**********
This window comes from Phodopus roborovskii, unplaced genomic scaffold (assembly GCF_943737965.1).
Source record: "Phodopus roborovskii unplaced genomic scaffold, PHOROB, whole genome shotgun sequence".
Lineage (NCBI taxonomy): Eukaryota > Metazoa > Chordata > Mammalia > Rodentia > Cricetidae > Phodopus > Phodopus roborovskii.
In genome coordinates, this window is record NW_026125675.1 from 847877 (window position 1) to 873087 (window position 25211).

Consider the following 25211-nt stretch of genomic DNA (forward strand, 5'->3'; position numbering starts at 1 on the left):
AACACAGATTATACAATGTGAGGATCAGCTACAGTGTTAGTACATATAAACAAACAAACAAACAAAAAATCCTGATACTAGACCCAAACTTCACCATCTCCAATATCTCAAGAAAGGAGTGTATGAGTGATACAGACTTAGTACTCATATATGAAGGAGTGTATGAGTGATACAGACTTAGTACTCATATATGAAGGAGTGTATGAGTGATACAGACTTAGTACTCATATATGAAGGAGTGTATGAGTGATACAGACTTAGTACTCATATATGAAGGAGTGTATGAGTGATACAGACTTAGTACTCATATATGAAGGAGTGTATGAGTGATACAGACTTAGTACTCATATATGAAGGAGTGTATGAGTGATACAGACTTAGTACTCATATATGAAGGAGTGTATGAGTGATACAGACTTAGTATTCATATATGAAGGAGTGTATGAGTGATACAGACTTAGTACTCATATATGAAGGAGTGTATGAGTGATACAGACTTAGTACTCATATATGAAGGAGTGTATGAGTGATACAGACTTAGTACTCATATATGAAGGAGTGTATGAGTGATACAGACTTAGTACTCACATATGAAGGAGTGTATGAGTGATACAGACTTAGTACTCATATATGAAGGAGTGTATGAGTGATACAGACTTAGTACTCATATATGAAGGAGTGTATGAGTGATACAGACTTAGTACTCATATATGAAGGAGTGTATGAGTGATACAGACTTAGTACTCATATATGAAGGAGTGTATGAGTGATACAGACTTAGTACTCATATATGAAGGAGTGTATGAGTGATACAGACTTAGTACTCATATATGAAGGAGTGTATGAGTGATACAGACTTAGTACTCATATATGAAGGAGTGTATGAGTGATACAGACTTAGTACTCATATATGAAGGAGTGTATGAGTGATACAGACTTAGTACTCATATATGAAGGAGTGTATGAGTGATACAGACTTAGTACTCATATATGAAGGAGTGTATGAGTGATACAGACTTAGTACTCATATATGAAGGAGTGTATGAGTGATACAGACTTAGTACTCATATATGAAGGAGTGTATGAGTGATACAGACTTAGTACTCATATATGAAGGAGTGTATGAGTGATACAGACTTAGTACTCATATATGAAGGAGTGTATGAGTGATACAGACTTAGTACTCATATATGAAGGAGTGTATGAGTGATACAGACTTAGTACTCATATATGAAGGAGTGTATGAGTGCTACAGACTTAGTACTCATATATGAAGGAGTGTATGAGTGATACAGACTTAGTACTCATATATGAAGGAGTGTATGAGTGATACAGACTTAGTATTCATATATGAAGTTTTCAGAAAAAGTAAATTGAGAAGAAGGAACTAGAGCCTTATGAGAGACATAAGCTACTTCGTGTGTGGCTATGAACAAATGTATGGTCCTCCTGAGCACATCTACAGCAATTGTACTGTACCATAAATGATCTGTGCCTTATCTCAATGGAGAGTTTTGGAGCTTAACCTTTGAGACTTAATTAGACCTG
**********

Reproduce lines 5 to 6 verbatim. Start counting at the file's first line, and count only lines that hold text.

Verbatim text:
Consider the following 25211-nt stretch of genomic DNA (forward strand, 5'->3'; position numbering starts at 1 on the left):
AACACAGATTATACAATGTGAGGATCAGCTACAGTGTTAGTACATATAAACAAACAAACAAACAAAAAATCCTGATACTAGACCCAAACTTCACCATCTCCAATATCTCAAGAAAGGAGTGTATGAGTGATACAGACTTAGTACTCATATATGAAGGAGTGTATGAGTGATACAGACTTAGTACTCATATATGAAGGAGTGTATGAGTGATACAGACTTAGTACTCATATATGAAGGAGTGTATGAGTGATACAGACTTAGTACTCATATATGAAGGAGTGTATGAGTGATACAGACTTAGTACTCATATATGAAGGAGTGTATGAGTGATACAGACTTAGTACTCATATATGAAGGAGTGTATGAGTGATACAGACTTAGTACTCATATATGAAGGAGTGTATGAGTGATACAGACTTAGTATTCATATATGAAGGAGTGTATGAGTGATACAGACTTAGTACTCATATATGAAGGAGTGTATGAGTGATACAGACTTAGTACTCATATATGAAGGAGTGTATGAGTGATACAGACTTAGTACTCATATATGAAGGAGTGTATGAGTGATACAGACTTAGTACTCACATATGAAGGAGTGTATGAGTGATACAGACTTAGTACTCATATATGAAGGAGTGTATGAGTGATACAGACTTAGTACTCATATATGAAGGAGTGTATGAGTGATACAGACTTAGTACTCATATATGAAGGAGTGTATGAGTGATACAGACTTAGTACTCATATATGAAGGAGTGTATGAGTGATACAGACTTAGTACTCATATATGAAGGAGTGTATGAGTGATACAGACTTAGTACTCATATATGAAGGAGTGTATGAGTGATACAGACTTAGTACTCATATATGAAGGAGTGTATGAGTGATACAGACTTAGTACTCATATATGAAGGAGTGTATGAGTGATACAGACTTAGTACTCATATATGAAGGAGTGTATGAGTGATACAGACTTAGTACTCATATATGAAGGAGTGTATGAGTGATACAGACTTAGTACTCATATATGAAGGAGTGTATGAGTGATACAGACTTAGTACTCATATATGAAGGAGTGTATGAGTGATACAGACTTAGTACTCATATATGAAGGAGTGTATGAGTGATACAGACTTAGTACTCATATATGAAGGAGTGTATGAGTGATACAGACTTAGTACTCATATATGAAGGAGTGTATGAGTGATACAGACTTAGTACTCATATATGAAGGAGTGTATGAGTGCTACAGACTTAGTACTCATATATGAAGGAGTGTATGAGTGATACAGACTTAGTACTCATATATGAAGGAGTGTATGAGTGATACAGACTTAGTATTCATATATGAAGTTTTCAGAAAAAGTAAATTGAGAAGAAGGAACTAGAGCCTTATGAGAGACATAAGCTACTTCGTGTGTGGCTATGAACAAATGTATGGTCCTCCTGAGCACATCTACAGCAATTGTACTGTACCATAAATGATCTGTGCCTTATCTCAATGGAGAGTTTTGGAGCTTAACCTTTGAGACTTAATTAGACCTG